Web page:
Anne Frank

Anne Frank. By Unknown photographer. Source.

This year marks 70 years since the publication of Anne Frank’s diary. It was first published in Dutch as Het Achterhuis (The Annex), and later appeared in English as The Diary of a young girl. It went on to sell more than 30 million copies, and has been translated into nearly 70 languages.

Anne, through her diary, has become an icon of the Holocaust, during which 6 million Jews were killed in World War II. We read the thoughts and feelings of a young girl, only starting her transformation to a young woman, reflecting on her walled environment.  Many thousands of children have read her words, placing themselves into her life, understanding, perhaps, the real impact of war and terror in a much more visceral way than they otherwise may have.

Anne was born on 12 June, 1929, in the German city of Frankfurt am Main. She had an older sister, Margot, and parents, Otto and Edith. Trying to escape the political and economic situation in Germany, the family moved to the Netherlands, which was seen as a potential safe place.

However, in May 1940, the Germans invade the Netherlands and start imposing their regime of anti-Jewish regulations. In July 1942 the Frank family went into hiding in the rear annex of Otto’s firm, along with 4 other people. The entrance was concealed behind a bookcase.

Just weeks before this, on Anne’s 13th birthday, she was given a diary. While in hiding, Anne wrote about her life, her family and friends, and her hopes and dreams.  Addressing her diary as “Dear Kitty”, we hear about her tensions with her mother; her concerns on hearing the terrifying news from the outer world; and yet her dreams of becoming a published writer.  (Apart from the diary, Anne also wrote short stories, and other pieces.  She also went back to edit her earlier writings in the diary).

“Writing in a diary is a really strange experience for someone like me. Not only because I’ve never written anything before, but also because it seems to me that later on neither I nor anyone else will be interested in the musings of a thirteen-year old school girl. Oh well, it doesn’t matter. I feel like writing.”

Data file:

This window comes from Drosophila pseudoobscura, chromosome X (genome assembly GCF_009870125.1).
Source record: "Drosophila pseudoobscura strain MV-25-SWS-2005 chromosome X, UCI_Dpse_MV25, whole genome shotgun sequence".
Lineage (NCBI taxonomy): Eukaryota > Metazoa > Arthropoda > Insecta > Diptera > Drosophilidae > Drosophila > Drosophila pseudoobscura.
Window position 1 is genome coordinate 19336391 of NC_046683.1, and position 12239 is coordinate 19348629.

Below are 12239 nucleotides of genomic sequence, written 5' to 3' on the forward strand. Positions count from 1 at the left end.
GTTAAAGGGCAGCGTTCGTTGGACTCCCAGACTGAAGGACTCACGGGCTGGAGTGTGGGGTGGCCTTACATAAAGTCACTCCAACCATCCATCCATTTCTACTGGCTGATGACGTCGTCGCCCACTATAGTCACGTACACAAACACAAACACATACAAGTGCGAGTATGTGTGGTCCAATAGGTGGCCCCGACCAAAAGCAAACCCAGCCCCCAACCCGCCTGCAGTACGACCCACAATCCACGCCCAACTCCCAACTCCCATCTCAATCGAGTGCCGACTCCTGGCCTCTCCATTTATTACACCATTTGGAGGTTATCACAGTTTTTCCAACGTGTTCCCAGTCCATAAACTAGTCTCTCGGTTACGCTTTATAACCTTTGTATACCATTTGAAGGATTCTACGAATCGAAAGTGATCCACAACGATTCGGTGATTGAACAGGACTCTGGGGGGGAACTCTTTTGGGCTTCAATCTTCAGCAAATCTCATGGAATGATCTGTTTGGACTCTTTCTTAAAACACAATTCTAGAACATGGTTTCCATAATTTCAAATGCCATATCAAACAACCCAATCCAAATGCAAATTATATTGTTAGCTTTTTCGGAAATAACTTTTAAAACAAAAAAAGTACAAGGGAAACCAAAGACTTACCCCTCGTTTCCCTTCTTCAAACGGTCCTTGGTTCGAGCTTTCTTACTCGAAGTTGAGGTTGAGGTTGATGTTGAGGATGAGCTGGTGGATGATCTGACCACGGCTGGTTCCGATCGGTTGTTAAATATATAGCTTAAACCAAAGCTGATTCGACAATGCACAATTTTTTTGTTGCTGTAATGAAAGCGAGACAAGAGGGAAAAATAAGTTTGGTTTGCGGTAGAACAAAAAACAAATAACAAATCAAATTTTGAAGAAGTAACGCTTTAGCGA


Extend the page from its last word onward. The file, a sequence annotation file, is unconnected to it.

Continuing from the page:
“How wonderful it is that nobody need wait a single moment before starting to improve the world.”

“It’s difficult in times like these: ideals, dreams and cherished hopes rise within us, only to be crushed by grim reality. It’s a wonder I haven’t abandoned all my ideals, they seem so absurd and impractical. Yet I cling to them because I still believe, in spite of everything, that people are truly good at heart.”

Anne's diary.

Facsimile of Anne’s diary. Source.

The group lived in hiding till August 1944, when they were discovered and arrested. The family were eventually sent to Auschwitz. Margot and Anne ended up in Bergen-Belsen. Both girls died, Anne of typhus in 1945.

Otto was the only survivor of the family. When he eventually went back to the Netherlands he was presented with Anne’s diary, which had been kept safe by Miep Gies, one of four of Otto’s employees who had helped to keep the annex, and its occupants, hidden.

Otto eventually managed to get the diary published, and seventy years on there are now many books, thousands of articles about Anne and her experience and writings, as well as films and plays. See a select bibliography at the United States Holocaust Memorial Museum.

State Library Victoria has several editions and versions of the Diary, and many related works.

A sample of our books related to Anne Frank and the Holocaust.

A sample of our books related to Anne Frank and the Holocaust.

The Frank’s hiding place still exists now, having been preserved by the Anne Frank Foundation. You can visit Anne Frank House, in person, in Amsterdam, and via a wonderful website. You can also visit an exhibition at the United States Holocaust Memorial Museum entitled Anne Frank: the writer. Both of these sites will provide a multi-dimensional door into the world of Anne.

We have extensive holdings on the Holocaust, in particular the Raoul Wallenberg Holocaust Collection. This week of Anne’s birthday, we will be featuring a small display of books in our Information Centre, but the books are always available for viewing.

Display of our books related to Anne Frank and the Holocaust.

Melbourne is home to the largest per capita number of Holocaust survivors outside the state of Israel, and as a legal deposit library we also have a number of survivors’ stories and photographs, providing an uplifting, but poignant bookend to this anniversary remembering Anne.

More to explore

This article has 3 comments

  1. Judith Farrelly

    So glad these facts and memories survive and are being kept alive by articles such as Rebekah’s. The SLV display should be worth a visit.

  2. Such a beautiful and important building for our State. Not only the building but also what is obtainable for all of us to use.

    • From working many years in this field I can only say that the present display is well worth looking at and also we should realise what we have available for all the community free.It is also a beautiful building both inside and out.

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